"Telepathy, empire, and public memory"

Open Lectures Spring/Summer 2018

  • Date: Feb 15, 2018
  • Time: 14:15 - 16:00
  • Speaker: Pamela E. Klassen (University of Toronto)
  • Pamela Klassen is Professor in the Department for the Study of Religion at the University of Toronto. She currently holds the Anneliese Maier Research Award from the Humboldt Foundation, in support of a five-year collaborative project entitled “Religion and Public Memory in Multicultural Societies,” undertaken together with Prof. Dr. Monique Scheer of the University of Tübingen. Her writings include: Blessed Events: Religion and Home Birth in America (Princeton UP, 2001) and Spirits of Protestantism: Medicine, Healing, and Liberal Christianity (University of California Press, 2011). She has two books forthcoming with the University of Chicago Press: The Story of Radio Mind: A Missionary’s Journey on Indigenous Land, and Ekklesia: Three Inquiries in Church and State, co-authored with Paul Christopher Johnson and Winnifred Fallers Sullivan.
  • Location: MPI-MMG, Hermann-Föge-Weg 11, Göttingen
  • Room: Library Hall
"Telepathy, empire, and public memory"

For more details please contact recke(at)mmg.mpg.de.

In an era of government-sponsored processes of apology, truth, and reconciliation for colonial violence and dispossession, what is the burden of public memory? To hazard an answer to this question, I reflect on my process of narrating the story of an early-twentieth-century Anglican missionary in the Pacific Northwest who thought telepathy was the solution to everything from class warfare to religious divisions. At the same time that he experimented his way to the unorthodox metaphysics of “radio mind”, Archbishop Frederick Du Vernet was condemning the abuses of the Canadian church-state residential school system, which forcibly took Indigenous children from their families in order to assimilate them to Christianity, the English language, and acceptance of the sovereignty of the Dominion of Canada. As conflicts over the ongoing significance of religion—especially Christianity—continue to flare up in nation-states across North America and Europe, what difference does a story like radio mind make?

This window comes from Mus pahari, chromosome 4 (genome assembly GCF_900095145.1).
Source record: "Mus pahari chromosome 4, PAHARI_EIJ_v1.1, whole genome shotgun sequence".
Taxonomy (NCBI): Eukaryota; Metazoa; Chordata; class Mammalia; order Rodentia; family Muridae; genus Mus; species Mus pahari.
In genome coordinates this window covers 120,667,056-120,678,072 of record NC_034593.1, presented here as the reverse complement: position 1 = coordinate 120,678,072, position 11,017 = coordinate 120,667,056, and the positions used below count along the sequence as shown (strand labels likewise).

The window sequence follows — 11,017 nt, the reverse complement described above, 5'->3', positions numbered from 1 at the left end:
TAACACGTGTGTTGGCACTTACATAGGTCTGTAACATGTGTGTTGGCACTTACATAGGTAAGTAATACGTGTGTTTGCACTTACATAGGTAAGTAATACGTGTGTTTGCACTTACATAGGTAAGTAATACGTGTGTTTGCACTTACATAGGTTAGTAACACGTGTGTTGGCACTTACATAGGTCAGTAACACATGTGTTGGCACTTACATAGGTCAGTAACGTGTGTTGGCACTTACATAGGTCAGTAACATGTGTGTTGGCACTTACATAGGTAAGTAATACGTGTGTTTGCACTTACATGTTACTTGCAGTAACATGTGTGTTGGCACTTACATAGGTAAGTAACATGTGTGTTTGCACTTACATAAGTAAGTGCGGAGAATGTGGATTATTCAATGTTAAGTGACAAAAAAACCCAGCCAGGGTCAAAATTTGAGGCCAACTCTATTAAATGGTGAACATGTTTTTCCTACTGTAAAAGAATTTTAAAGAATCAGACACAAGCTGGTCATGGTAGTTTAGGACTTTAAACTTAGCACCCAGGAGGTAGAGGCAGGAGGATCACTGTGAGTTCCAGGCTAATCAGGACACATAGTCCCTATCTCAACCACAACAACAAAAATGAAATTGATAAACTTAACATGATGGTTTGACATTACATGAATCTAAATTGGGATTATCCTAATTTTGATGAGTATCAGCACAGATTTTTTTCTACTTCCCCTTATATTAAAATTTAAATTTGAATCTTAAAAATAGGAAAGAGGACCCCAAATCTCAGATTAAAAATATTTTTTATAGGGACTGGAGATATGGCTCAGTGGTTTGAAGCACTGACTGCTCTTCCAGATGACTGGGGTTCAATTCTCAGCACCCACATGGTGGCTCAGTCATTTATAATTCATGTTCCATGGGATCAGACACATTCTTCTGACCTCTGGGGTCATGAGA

Co-organized by the Department of Ethics, Law and Politics and the Department of Socio-Cultural Diversity


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